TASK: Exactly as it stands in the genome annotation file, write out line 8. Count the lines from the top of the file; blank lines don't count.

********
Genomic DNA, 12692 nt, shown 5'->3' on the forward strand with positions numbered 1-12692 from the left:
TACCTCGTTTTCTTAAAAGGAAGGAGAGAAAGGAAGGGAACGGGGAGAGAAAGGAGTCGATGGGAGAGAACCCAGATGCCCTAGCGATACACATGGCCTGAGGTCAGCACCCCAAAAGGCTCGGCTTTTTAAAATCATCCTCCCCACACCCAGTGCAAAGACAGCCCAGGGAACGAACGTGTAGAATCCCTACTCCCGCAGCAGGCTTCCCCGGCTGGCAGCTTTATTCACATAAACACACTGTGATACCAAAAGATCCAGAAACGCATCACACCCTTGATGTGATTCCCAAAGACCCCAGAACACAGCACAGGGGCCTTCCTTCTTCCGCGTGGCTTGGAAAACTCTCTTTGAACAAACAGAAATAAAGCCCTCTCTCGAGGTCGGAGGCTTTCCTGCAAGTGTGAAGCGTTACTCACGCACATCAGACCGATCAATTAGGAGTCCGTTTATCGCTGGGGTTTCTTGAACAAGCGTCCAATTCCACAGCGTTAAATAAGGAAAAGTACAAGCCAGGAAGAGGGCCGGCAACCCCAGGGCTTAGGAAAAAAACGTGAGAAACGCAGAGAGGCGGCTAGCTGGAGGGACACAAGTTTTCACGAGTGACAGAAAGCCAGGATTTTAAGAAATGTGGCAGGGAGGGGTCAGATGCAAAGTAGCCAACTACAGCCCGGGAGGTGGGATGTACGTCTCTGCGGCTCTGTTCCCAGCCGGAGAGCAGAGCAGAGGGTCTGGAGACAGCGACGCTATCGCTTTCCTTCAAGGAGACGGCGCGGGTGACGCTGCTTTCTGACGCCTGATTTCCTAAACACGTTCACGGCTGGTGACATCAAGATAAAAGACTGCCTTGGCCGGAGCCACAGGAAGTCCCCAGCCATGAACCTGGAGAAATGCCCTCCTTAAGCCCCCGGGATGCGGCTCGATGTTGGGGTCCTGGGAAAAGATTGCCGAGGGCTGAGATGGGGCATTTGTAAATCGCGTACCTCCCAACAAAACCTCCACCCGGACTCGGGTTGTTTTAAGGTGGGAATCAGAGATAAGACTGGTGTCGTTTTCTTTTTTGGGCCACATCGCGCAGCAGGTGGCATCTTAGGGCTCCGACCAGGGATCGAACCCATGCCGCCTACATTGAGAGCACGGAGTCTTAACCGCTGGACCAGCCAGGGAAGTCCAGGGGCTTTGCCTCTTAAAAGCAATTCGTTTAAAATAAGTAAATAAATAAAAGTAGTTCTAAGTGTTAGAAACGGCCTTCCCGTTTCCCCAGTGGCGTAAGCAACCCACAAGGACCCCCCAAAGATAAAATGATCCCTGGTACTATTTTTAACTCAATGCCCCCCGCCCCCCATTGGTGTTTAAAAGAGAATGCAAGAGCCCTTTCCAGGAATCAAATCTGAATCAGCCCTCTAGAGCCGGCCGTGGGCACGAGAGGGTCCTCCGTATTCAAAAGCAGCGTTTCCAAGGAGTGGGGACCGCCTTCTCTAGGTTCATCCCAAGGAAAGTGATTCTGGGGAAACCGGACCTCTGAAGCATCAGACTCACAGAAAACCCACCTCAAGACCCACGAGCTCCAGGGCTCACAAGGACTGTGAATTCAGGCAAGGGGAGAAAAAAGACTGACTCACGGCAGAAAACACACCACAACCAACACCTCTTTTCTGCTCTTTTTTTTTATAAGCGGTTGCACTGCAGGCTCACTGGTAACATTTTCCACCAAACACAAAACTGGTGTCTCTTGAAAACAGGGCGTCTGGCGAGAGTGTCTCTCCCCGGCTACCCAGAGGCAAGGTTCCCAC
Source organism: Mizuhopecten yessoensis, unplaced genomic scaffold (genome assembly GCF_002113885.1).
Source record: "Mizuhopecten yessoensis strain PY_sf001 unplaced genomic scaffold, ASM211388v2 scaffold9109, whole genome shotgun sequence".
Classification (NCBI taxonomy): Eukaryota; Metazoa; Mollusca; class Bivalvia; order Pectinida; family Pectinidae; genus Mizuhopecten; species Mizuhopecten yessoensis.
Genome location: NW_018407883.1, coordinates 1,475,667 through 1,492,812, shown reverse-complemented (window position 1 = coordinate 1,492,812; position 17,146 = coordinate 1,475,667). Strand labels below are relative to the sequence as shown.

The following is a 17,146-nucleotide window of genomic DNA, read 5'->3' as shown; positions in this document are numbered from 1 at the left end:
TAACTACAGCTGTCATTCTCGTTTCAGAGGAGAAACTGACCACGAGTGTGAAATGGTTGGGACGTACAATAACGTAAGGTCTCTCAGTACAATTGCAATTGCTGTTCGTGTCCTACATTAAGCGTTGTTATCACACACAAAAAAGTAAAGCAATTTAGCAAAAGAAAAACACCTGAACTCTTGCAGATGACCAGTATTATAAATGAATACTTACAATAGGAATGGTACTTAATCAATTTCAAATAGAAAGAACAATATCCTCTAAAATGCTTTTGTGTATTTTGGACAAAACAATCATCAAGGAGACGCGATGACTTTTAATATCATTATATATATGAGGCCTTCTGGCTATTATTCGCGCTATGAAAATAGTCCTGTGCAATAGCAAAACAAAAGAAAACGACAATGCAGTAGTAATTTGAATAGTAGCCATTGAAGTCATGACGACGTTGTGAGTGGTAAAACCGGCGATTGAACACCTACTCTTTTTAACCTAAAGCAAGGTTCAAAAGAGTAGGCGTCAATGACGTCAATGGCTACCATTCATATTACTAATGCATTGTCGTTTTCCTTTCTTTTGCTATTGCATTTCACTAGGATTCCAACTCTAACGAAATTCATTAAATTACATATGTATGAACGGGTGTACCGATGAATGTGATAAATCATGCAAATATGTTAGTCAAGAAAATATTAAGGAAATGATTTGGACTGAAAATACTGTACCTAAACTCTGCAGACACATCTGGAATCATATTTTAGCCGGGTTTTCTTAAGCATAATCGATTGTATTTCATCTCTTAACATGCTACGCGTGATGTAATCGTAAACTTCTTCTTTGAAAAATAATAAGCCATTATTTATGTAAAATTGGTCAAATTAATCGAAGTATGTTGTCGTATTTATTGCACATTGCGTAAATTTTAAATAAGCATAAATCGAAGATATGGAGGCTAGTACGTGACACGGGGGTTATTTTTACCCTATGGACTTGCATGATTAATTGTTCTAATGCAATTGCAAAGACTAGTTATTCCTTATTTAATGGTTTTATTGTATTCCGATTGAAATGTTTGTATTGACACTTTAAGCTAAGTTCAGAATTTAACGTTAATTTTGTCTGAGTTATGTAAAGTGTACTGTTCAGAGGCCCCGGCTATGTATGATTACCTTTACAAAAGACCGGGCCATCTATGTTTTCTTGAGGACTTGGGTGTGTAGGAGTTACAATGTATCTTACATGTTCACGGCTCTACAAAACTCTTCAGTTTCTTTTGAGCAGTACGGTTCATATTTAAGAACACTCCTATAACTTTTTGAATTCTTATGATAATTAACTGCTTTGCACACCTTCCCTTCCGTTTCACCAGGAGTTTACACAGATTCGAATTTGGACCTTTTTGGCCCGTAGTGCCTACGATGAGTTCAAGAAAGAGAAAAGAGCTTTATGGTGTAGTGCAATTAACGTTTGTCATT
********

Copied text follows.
TAACTACAGCTGTCATTCTCGTTTCAGAGGAGAAACTGACCACGAGTGTGAAATGGTTGGGACGTACAATAACGTAAGGTCTCTCAGTACAATTGCAATTGCTGTTCGTGTCCTACATTAAGCGTTGTTATCACACACAAAAAAGTAAAGCAATTTAGCAAAAGAAAAACACCTGAACTCTTGCAGATGACCAGTATTATAAATGAATACTTACAATAGGAATGGTACTTAATCAATTTCAAATAGAAAGAACAATATCCTCTAAAATGCTTTTGTGTATTTTGGACAAAACAATCATCAAGGAGACGCGATGACTTTTAATATCATTATATATATGAGGCCTTCTGGCTATTATTCGCGCTATGAAAATAGTCCTGTGCAATAGCAAAACAAAAGAAAACGACAATGCAGTAGTAATTTGAATAGTAGCCATTGAAGTCATGACGACGTTGTGAGTGGTAAAACCGGCGATTGAACACCTACTCTTTTTAACCTAAAGCAAGGTTCAAAAGAGTAGGCGTCAATGACGTCAATGGCTACCATTCATATTACTAATGCATTGTCGTTTTCCTTTCTTTTGCTATTGCATTTCACTAGGATTCCAACTCTAACGAAATTCATTAAATTACATATGTATGAACGGGTGTACCGATGAATGTGATAAATCATGCAAATATGTTAGTCAAGAAAATATTAAGGAAATGATTTGGACTGAAAATACTGTACCTAAACTCTGCAGACACATCTGGAATCATATTTTAGCCGGGTTTTCTTAAGCATAATCGATTGTATTTCATCTCTTAACATGCTACGCGTGATGTAATCGTAAACTTCTTCTTTGAAAAATAATAAGCCATTATTTATGTAAAATTGGTCAAATTAATCGAAGTATGTTGTCGTATTTATTGCACATTGCGTAAATTTTAAATAAGCATAAATCGAAGATATGGAGGCTAGTACGTGACACGGGGGTTATTTTTACCCTATGGACTTGCATGATTAATTGTTCTAATGCAATTGCAAAGACTAGTTATTCCTTATTTAATGGTTTTATTGTATTCCGATTGAAATGTTTGTATTGACACTTTAAGCTAAGTTCAGAATTTAACGTTAATTTTGTCTGAGTTATGTAAAGTGTACTGTTCAGAGGCCCCGGCTATGTATGATTACCTTTACAAAAGACCGGGCCATCTATGTTTTCTTGAGGACTTGGGTGTGTAGGAGTTACAATGTATCTTACATGTTCACGGCTCTACAAAACTCTTCAGTTTCTTTTGAGCAGTACGGTTCATATTTAAGAACACTCCTATAACTTTTTGAATTCTTATGATAATTAACTGCTTTGCACACCTTCCCTTCCGTTTCACCAGGAGTTTACACAGATTCGAATTTGGACCTTTTTGGCCCGTAGTGCCTACGATGAGTTCAAGAAAGAGAAAAGAGCTTTATGGTGTAGTGCAATTAACGTTTGTCATT